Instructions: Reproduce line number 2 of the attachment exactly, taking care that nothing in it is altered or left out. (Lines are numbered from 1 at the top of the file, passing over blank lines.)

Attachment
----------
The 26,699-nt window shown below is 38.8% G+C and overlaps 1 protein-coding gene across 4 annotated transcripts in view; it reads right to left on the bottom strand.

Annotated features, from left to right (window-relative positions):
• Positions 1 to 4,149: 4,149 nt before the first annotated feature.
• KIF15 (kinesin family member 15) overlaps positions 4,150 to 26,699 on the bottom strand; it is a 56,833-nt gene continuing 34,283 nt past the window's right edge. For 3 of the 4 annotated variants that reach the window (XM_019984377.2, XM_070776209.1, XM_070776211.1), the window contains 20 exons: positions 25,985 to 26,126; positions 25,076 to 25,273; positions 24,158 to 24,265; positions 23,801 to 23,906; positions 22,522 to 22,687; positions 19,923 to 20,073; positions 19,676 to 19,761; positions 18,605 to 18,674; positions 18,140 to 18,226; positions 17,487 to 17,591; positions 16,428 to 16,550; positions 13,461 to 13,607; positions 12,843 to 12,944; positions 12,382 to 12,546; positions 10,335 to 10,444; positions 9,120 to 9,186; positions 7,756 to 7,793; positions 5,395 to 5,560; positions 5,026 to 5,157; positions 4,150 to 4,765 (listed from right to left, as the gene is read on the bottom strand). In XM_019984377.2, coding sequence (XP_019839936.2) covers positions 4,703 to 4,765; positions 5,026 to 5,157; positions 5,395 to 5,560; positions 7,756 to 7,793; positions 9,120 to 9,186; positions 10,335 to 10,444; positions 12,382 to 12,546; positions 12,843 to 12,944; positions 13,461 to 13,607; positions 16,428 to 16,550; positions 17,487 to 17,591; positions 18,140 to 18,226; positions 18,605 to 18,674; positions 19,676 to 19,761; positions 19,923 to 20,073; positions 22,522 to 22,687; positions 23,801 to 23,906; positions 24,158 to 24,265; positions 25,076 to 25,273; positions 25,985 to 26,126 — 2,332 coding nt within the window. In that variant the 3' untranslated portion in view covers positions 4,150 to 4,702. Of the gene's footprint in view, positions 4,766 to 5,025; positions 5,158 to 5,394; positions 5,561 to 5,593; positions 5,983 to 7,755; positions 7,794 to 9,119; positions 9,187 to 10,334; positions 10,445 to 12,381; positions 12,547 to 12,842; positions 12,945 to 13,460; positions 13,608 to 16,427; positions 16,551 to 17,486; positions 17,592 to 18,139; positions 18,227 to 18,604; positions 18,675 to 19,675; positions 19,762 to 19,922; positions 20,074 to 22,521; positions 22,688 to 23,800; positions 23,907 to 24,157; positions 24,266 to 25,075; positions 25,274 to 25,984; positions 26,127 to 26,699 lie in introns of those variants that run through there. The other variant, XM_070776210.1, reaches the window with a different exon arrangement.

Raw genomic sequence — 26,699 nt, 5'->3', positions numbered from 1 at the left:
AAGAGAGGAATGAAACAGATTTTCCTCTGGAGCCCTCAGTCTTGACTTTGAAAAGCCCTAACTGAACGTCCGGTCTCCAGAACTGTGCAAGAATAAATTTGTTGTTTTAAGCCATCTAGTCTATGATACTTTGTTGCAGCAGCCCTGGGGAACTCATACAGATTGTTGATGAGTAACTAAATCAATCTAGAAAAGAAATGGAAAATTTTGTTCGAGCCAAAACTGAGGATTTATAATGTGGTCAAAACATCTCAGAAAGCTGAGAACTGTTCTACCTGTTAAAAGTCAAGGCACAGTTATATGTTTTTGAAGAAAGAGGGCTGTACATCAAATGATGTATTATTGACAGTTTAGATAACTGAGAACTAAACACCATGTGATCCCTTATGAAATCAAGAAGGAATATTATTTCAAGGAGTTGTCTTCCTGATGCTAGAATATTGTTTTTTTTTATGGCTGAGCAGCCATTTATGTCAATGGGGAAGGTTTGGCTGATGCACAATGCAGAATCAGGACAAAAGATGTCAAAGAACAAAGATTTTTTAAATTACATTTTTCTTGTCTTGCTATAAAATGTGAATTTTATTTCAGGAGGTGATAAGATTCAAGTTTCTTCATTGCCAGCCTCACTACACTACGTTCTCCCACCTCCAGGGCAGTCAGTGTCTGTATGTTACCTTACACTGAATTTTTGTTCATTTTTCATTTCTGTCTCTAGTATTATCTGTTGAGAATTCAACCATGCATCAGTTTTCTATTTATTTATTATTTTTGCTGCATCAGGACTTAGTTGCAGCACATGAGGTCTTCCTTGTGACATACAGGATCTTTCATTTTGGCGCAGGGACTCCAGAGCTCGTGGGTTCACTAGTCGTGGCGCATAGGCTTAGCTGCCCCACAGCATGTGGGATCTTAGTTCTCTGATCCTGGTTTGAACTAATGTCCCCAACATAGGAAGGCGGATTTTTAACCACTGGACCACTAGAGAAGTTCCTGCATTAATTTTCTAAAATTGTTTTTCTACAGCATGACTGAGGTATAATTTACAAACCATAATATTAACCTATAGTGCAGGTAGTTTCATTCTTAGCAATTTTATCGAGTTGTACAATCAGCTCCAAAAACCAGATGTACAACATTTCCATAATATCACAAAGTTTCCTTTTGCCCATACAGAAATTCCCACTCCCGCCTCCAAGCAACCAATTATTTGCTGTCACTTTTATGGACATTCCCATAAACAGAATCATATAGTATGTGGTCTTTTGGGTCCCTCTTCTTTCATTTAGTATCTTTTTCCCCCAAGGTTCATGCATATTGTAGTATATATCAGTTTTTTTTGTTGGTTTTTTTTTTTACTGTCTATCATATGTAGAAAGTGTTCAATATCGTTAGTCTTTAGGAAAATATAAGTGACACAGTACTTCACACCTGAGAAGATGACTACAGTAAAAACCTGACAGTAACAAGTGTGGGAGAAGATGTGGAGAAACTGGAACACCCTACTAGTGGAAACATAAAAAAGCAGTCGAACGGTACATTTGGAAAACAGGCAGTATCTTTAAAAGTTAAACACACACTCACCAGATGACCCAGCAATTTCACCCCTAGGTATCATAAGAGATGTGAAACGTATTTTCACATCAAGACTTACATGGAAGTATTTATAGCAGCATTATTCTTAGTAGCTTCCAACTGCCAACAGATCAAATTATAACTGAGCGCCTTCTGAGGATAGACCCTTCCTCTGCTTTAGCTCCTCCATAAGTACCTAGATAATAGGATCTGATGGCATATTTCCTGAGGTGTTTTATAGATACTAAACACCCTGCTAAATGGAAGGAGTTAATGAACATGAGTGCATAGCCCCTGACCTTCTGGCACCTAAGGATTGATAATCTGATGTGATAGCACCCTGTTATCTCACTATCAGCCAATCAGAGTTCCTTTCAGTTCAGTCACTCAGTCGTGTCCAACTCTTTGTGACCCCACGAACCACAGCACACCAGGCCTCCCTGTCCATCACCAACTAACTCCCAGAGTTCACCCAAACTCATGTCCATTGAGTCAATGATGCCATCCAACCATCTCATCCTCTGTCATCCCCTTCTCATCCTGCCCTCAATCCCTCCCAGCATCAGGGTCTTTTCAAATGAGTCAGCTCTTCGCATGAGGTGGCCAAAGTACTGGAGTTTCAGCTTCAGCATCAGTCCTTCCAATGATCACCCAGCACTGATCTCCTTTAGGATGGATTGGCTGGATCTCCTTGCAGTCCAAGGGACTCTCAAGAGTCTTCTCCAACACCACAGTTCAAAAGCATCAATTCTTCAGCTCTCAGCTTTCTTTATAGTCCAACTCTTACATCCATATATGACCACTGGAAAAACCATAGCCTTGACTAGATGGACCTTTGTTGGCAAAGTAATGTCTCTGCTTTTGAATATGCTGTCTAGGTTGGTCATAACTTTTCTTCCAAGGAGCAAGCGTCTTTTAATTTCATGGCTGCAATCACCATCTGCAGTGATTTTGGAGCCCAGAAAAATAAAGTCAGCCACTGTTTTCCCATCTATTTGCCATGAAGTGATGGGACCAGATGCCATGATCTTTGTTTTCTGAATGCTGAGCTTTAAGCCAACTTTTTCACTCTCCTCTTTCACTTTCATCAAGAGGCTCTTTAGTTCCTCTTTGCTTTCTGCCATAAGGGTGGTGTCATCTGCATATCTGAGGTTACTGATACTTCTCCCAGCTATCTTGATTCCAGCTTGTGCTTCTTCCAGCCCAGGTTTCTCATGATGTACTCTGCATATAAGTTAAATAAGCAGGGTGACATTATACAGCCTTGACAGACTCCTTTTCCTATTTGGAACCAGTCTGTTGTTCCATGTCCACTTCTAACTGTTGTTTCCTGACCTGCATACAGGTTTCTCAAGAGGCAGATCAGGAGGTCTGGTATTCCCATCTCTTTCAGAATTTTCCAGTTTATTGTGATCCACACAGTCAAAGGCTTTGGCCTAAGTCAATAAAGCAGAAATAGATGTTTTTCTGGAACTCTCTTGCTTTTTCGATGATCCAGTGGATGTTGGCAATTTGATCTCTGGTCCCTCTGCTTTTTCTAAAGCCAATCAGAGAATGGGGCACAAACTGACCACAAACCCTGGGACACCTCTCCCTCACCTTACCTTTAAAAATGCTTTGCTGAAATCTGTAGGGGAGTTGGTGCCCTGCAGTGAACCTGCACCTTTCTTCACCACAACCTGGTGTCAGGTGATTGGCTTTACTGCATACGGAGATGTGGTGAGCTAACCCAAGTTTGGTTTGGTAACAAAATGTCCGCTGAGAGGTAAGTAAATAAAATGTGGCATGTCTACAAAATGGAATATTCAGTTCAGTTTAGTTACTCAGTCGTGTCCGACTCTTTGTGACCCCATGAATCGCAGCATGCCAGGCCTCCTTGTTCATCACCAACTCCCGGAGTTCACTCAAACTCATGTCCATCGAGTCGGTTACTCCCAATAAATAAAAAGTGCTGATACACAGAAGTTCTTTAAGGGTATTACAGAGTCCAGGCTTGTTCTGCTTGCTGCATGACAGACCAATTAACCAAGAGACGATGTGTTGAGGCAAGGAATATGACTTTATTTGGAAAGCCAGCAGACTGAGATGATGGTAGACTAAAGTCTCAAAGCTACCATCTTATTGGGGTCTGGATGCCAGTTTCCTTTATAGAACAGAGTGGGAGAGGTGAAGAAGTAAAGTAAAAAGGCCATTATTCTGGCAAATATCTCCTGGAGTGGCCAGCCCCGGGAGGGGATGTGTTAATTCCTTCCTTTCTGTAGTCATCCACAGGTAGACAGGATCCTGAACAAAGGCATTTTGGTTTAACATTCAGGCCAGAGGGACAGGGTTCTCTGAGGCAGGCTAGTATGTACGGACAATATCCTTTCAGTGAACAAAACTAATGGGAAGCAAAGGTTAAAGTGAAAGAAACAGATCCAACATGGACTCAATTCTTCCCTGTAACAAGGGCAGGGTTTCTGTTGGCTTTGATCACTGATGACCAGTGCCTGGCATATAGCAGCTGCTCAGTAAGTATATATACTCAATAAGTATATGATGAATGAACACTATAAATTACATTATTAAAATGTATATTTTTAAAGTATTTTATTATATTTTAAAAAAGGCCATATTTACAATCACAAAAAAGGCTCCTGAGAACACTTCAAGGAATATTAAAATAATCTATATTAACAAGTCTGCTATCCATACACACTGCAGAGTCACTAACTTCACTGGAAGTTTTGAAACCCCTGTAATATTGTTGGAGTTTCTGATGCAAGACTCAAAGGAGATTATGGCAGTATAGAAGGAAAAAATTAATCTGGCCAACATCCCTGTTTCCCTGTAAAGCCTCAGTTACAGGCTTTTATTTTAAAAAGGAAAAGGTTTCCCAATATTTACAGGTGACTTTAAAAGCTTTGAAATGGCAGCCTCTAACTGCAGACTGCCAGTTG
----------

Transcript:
Annotated features, from left to right (window-relative positions):